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Joey Harris and Lois Ellyn. (Photo by Constantine)
Joey Harris and Lois Ellyn. (Photo by Constantine)

Obituary: Joey Harris was a dramatic dancer and an exacting teacher Add to ...

Joey Harris had the right talent for ballet. He just had the wrong name.

The great Léonide Massine, one of the select few to have danced with the famed Ballets Russes, personally set out to change that when he rebaptized Mr. Harris as Ivan Demidoff, a moniker reflecting the fascination with all things Russian in ballet at the time.

As Ivan Demidoff, he performed internationally as a protégé of Mr. Massine, who prominently cast the gifted Canadian in his own ballets. He soon developed a reputation as a dramatic dancer with a vivacious stage presence.

In the U.S., influential dance critic Edwin Denby wrote in The New York Herald Tribune in the 1940s (not long before the dancer’s name change) that “Joseph A. Harris is the most promising dancer in the world.” High praise, indeed, especially when other leading male dancers of the era included the Royal Ballet’s Michael Somes, and the hoofer of Hollywood, Gene Kelly.

Though he went on to distinguish himself as a dynamic soloist and an attentive partner to some of the greatest ballerinas of the 20th century, Mr. Harris, who died in Palm Springs, Calif., on March 30 at the age of 86, is remembered most as a highly gifted ballet teacher who helped nurture the next generation of ballet luminaries.

Born in Windsor, Ont., on Oct. 23, 1927, Joseph Anthony Harris learned all he knew from the best of the best, starting with his mother, Lilias Harris, a professional dancer who had trained him in all matters of dance since childhood.

Aware that dance instruction was limited in Windsor, she drove her teenage son to dance studios in Detroit and later New York. There, she got him an apartment in the same building as the Gershwins, with an eye to advancing her son’s career. While in New York, Mr. Harris came under the tutelage of the great British dancer Sir Anton Dolin (whose name was likewise Russified after being born Sydney Francis Patrick Chippendall Healey-Kay in 1904), whom he met at the studio of Vincenzo Celli. Sir Anton became Mr. Harris’s self-appointed guardian and he introduced the Canadian dancer to some of the brightest lights of the international ballet world, including his partner, the ballerina Alicia Markova and Mr. Massine, who soon after took Mr. Harris to London to star in his choreographed murder-mystery A Bullet in the Ballet.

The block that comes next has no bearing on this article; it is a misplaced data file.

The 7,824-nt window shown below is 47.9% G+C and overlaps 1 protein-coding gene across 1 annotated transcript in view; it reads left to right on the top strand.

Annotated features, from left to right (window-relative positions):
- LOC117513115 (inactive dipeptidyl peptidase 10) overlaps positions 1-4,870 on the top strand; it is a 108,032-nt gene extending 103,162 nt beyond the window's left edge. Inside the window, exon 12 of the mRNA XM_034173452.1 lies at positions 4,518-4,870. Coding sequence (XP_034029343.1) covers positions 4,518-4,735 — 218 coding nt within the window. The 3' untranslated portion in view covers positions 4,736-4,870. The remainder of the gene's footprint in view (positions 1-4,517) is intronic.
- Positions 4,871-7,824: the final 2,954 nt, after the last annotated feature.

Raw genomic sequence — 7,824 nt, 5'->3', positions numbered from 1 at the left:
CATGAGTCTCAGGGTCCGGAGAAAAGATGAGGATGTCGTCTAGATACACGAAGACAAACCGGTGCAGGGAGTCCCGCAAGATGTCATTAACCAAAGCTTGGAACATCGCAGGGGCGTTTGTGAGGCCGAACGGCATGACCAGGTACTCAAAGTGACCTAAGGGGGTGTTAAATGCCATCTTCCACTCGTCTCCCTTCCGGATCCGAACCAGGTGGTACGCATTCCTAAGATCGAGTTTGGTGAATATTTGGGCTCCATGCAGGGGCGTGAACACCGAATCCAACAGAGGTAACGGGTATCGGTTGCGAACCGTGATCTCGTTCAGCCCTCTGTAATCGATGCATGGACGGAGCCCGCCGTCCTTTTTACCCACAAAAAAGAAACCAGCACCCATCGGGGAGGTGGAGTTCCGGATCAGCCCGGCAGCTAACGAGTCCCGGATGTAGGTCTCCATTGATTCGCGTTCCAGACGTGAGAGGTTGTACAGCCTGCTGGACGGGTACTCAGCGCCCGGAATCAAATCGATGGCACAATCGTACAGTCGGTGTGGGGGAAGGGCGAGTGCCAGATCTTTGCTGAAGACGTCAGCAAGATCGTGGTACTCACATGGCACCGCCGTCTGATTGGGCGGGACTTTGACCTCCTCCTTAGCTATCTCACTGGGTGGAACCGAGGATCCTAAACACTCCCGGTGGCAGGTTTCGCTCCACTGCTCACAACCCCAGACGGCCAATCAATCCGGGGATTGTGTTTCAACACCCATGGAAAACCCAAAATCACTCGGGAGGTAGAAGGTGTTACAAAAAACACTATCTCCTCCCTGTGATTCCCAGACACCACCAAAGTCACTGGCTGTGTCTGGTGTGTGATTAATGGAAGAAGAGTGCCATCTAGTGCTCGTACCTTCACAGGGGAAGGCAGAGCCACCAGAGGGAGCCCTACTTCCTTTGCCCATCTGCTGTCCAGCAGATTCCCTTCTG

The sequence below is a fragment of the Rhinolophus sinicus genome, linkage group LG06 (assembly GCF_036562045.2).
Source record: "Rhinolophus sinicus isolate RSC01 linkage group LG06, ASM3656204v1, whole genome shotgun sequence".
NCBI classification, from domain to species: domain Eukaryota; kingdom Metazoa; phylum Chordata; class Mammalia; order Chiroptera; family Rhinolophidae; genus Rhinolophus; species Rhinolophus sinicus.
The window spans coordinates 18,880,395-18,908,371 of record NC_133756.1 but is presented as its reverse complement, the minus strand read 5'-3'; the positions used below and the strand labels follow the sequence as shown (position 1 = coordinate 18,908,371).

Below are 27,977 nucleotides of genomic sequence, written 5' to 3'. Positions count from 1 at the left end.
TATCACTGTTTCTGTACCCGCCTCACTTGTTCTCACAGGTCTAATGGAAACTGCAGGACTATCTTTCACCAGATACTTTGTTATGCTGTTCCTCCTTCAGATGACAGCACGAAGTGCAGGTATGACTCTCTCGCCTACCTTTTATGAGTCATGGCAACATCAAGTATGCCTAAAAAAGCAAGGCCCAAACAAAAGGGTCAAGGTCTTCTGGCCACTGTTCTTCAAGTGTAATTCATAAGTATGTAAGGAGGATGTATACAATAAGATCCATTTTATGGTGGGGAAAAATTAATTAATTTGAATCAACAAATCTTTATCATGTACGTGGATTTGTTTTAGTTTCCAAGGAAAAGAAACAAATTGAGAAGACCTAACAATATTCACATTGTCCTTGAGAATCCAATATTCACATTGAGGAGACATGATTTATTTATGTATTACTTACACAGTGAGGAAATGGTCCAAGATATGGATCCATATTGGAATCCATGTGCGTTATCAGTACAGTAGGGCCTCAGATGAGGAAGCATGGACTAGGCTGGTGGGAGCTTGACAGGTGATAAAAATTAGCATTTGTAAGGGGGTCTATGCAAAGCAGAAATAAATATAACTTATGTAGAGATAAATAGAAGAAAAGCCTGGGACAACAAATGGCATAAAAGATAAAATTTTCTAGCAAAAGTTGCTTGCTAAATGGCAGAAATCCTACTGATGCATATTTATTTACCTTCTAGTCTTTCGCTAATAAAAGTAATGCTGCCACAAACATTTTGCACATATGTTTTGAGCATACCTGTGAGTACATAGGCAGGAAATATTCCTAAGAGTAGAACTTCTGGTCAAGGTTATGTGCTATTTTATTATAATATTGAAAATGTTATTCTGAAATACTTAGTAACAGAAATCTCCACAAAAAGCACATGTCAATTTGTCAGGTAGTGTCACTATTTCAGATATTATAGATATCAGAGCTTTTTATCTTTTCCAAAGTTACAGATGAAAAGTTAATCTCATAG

“[He] proved his prowess as a dancer at a pretty young age,” says Donald Hewitt, Mr. Harris’s former partner.

Besides Mr. Massine’s troupe in Europe, he performed with leading ballet companies in his native Canada and in the U.S. His stellar list of dance partners included the Russian-born Irina Baronova and Tatiana Riabouchinska, the Americans Rosella Hightower and Nana Gollner and the celebrated Parisian dancer/choreographer Janine Charrat, a frequent collaborator of French poet and playwright Jean Cocteau.

During the National Ballet of Canada’s tour of Washington, D.C., in 1955, Mr. Harris also danced alongside Canadian ballerina Angela Leigh. Artistic director Celia Franca had invited them to dance the Bluebird Variation from The Sleeping Beauty. It was so successful that the two formed a lasting dance partnership, which saw Mr. Harris frequently returning to Toronto to perform with Ms. Leigh at summer ballet programs.

Mr. Hewitt, who saw them onstage together, says “Joey was a good partner in the sense that he elongated and enhanced the ballerina’s line; he lifted strongly.”

Lois Ellyn, formerly of the New York City Ballet, recalls that as a partner Mr. Harris made ballet pleasurable. She first formed a professional relationship with him while both were members of Ballet Variante, the Hollywood-based company of Croatia-born virtuoso ballerina Mia Slavenska, in the early 1950s. Ms. Slavenska had also been one of Mr. Harris’s partners, dancing opposite him in Coppélia.

“He was very creative,” remembers Ms. Ellyn, who now runs her own dance studio near her hometown of Anaheim, Calif. “He was a very good partner, enjoyable to dance with. He always had such a positive energy, a joie de vivre, which made things fun.”